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Greenhouse Gases and GM Foods

By: Ian Murnaghan BSc (hons), MSc - Updated: 31 Aug 2012 | comments*Discuss
 
Gm Foods Genetically Modified Greenhouse

When you think about farming, you might imagine that all of that lush green space and those sprawling fields of crops are harmless to the environment. If anything, you may see them as contributing to a more environmentally friendly world.

Farming and the Environment

The truth, however, is far from a benign one. Farming actually affects global warming more than the collective result of the world's vehicles, trains, boats and aeroplanes. Rather than carbon being the culprit, the main issue is nitrogen.

Nitrogen fertiliser is a greenhouse gas. Yet now, there are suggestions about the best way to reduce greenhouse gases produced by farming practices.

Reducing Greenhouse Gases

One school of thought is that genetically modified (GM) crops could ultimately reduce the nitrogen aspect of farming. By modifying crops so that they don't need as much fertiliser, greenhouse gases could potentially be reduced. Some scientists believe that GM crops can truly be ecologically friendly ones.

However, GM crops are far from being a globally accepted technology, which means that even with significant, positive results, it will take a lot of education and convincing to fully 'sell' the product to the public.

Nitrogen Efficiency

Since yields of crops typically require very large amounts of nitrogen fertiliser, the idea is to reduce the use of the fertiliser by engineering a crop that thrives without the vast quantities. The production usually ends up giving off enormous quantities of carbon dioxide. On top of that, the nitrogen also causes contamination to soil and water.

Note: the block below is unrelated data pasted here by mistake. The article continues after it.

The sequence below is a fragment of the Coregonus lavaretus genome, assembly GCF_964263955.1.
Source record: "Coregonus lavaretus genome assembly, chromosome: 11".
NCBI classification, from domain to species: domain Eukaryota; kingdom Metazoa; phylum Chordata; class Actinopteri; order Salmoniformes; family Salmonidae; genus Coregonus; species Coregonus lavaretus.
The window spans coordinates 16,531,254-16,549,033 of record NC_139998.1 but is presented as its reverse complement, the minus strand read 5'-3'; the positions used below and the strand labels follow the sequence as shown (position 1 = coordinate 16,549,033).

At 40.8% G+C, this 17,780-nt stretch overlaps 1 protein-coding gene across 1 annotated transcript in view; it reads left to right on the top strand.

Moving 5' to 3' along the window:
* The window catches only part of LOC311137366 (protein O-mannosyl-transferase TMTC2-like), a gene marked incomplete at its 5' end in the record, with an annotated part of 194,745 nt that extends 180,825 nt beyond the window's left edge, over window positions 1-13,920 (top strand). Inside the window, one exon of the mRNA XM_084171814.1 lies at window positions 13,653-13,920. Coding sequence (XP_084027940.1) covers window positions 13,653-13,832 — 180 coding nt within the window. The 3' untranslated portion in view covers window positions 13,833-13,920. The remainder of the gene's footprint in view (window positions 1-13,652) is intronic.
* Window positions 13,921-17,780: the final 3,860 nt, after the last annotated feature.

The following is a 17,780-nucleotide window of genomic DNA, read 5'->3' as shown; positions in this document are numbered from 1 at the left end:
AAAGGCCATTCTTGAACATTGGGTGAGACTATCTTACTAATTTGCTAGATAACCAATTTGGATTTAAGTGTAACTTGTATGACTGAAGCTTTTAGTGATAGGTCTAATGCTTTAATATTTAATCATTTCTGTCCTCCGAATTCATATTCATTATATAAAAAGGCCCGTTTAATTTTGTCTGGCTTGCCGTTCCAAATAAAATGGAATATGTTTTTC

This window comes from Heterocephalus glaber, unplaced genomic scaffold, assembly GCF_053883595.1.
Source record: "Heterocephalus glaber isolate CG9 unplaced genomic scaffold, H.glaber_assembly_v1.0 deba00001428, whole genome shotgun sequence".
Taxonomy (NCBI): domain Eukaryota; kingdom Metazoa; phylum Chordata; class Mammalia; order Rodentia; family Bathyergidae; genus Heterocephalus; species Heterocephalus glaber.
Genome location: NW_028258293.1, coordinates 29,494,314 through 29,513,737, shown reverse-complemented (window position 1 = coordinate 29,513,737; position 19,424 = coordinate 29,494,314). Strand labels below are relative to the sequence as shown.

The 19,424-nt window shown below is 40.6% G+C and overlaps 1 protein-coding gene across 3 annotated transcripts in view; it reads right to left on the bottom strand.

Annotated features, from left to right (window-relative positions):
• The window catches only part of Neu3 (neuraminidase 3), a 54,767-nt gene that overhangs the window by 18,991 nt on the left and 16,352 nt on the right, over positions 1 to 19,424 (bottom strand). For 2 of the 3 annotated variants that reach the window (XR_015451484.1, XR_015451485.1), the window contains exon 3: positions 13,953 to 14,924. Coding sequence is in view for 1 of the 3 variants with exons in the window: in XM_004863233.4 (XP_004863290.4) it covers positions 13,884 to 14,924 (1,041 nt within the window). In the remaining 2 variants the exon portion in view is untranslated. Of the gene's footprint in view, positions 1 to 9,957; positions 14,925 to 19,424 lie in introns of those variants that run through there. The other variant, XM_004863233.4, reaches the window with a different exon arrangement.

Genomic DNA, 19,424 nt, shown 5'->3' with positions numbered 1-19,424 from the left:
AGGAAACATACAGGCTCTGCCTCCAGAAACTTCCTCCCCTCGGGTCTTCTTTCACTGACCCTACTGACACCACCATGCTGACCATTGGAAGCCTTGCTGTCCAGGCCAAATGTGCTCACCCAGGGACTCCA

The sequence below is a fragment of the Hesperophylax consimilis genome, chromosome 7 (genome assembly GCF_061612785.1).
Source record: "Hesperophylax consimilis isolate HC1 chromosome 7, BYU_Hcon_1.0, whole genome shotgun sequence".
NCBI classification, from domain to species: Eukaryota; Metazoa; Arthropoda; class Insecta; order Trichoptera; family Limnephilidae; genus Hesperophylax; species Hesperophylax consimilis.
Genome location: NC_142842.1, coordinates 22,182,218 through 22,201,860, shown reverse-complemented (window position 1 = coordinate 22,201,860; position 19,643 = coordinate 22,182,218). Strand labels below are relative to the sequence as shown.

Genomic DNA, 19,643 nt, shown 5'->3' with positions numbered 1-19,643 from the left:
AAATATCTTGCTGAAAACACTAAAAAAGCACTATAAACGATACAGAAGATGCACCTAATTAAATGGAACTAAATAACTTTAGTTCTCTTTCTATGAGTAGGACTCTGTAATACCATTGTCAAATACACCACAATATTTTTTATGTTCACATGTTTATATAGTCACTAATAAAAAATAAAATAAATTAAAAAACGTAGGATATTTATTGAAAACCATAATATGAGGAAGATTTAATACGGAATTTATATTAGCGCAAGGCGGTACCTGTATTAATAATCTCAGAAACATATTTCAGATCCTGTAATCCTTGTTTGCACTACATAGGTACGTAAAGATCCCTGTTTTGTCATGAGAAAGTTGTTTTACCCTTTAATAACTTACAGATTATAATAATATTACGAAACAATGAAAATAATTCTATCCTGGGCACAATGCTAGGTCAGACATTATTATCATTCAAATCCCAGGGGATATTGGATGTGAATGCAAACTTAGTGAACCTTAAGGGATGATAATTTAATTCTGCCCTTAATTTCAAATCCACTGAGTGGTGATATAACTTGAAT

In fact, atmospheric nitrous oxide has gone up almost twenty percent due to modern agricultural methods. This rise has been triggered by nitrogen fertiliser, which then leads to greenhouse gases. It's a difficult issue because farming is such a mainstay for all of us. It's not as though we can simply reduce yields – quite the opposite, in fact.

A Potential Solution

The solution would require a gene for a particular enzyme that plays a role in producing proteins. This gene helps the plant obtain more nitrogen from the soil. One study thus far found that GM oilseed rape gave good yields on only one third of the usual amount of fertiliser.

New Ways to Improve Farming

While producing a GM crop that requires less nitrogen fertiliser is one approach to bring down the level of greenhouse gases, another approach is to modify farming practices. Just the way that a fertiliser is applied or the time it is applied can impact emissions. Overall though, nitrogen efficient crops appear to be the approach with the most potential for reducing greenhouse gases.

From a financial perspective, if this GM technology does prove successful, then it will mean immense financial gains as many countries become keen to meet their environmental targets and reduce greenhouse gases.

Europe and GM Crops

While Europe has overall been less than favourable to GM crops, some think that when climate change and the environment are factored into the equation, there may be less opposition to the technology. For now, the controversy over GM crops is still going strong and only time will tell if GM varieties created to reduce greenhouse gases are a successful reality.

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